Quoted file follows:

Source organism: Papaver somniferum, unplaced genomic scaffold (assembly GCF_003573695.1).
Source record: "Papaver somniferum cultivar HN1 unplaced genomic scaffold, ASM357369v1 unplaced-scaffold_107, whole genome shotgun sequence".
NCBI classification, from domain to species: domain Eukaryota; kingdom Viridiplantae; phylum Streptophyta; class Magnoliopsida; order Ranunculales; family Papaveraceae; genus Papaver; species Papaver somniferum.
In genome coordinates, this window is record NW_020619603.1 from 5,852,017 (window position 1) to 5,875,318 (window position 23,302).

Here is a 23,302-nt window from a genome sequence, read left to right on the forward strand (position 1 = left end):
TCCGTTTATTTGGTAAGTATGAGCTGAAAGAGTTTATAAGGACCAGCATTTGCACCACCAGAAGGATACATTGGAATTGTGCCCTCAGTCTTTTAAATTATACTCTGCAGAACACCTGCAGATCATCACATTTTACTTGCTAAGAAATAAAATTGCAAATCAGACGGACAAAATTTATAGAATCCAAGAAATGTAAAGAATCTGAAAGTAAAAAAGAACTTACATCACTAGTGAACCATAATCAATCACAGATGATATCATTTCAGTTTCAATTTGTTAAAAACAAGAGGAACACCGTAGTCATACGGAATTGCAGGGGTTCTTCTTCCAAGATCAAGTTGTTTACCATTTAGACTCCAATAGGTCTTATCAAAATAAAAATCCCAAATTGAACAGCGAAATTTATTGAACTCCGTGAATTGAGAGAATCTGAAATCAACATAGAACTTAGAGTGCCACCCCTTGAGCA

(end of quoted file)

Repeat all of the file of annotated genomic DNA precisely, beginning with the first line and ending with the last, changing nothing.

Source organism: Papaver somniferum, unplaced genomic scaffold (assembly GCF_003573695.1).
Source record: "Papaver somniferum cultivar HN1 unplaced genomic scaffold, ASM357369v1 unplaced-scaffold_107, whole genome shotgun sequence".
NCBI classification, from domain to species: domain Eukaryota; kingdom Viridiplantae; phylum Streptophyta; class Magnoliopsida; order Ranunculales; family Papaveraceae; genus Papaver; species Papaver somniferum.
In genome coordinates, this window is record NW_020619603.1 from 5,852,017 (window position 1) to 5,875,318 (window position 23,302).

Here is a 23,302-nt window from a genome sequence, read left to right on the forward strand (position 1 = left end):
TCCGTTTATTTGGTAAGTATGAGCTGAAAGAGTTTATAAGGACCAGCATTTGCACCACCAGAAGGATACATTGGAATTGTGCCCTCAGTCTTTTAAATTATACTCTGCAGAACACCTGCAGATCATCACATTTTACTTGCTAAGAAATAAAATTGCAAATCAGACGGACAAAATTTATAGAATCCAAGAAATGTAAAGAATCTGAAAGTAAAAAAGAACTTACATCACTAGTGAACCATAATCAATCACAGATGATATCATTTCAGTTTCAATTTGTTAAAAACAAGAGGAACACCGTAGTCATACGGAATTGCAGGGGTTCTTCTTCCAAGATCAAGTTGTTTACCATTTAGACTCCAATAGGTCTTATCAAAATAAAAATCCCAAATTGAACAGCGAAATTTATTGAACTCCGTGAATTGAGAGAATCTGAAATCAACATAGAACTTAGAGTGCCACCCCTTGAGCA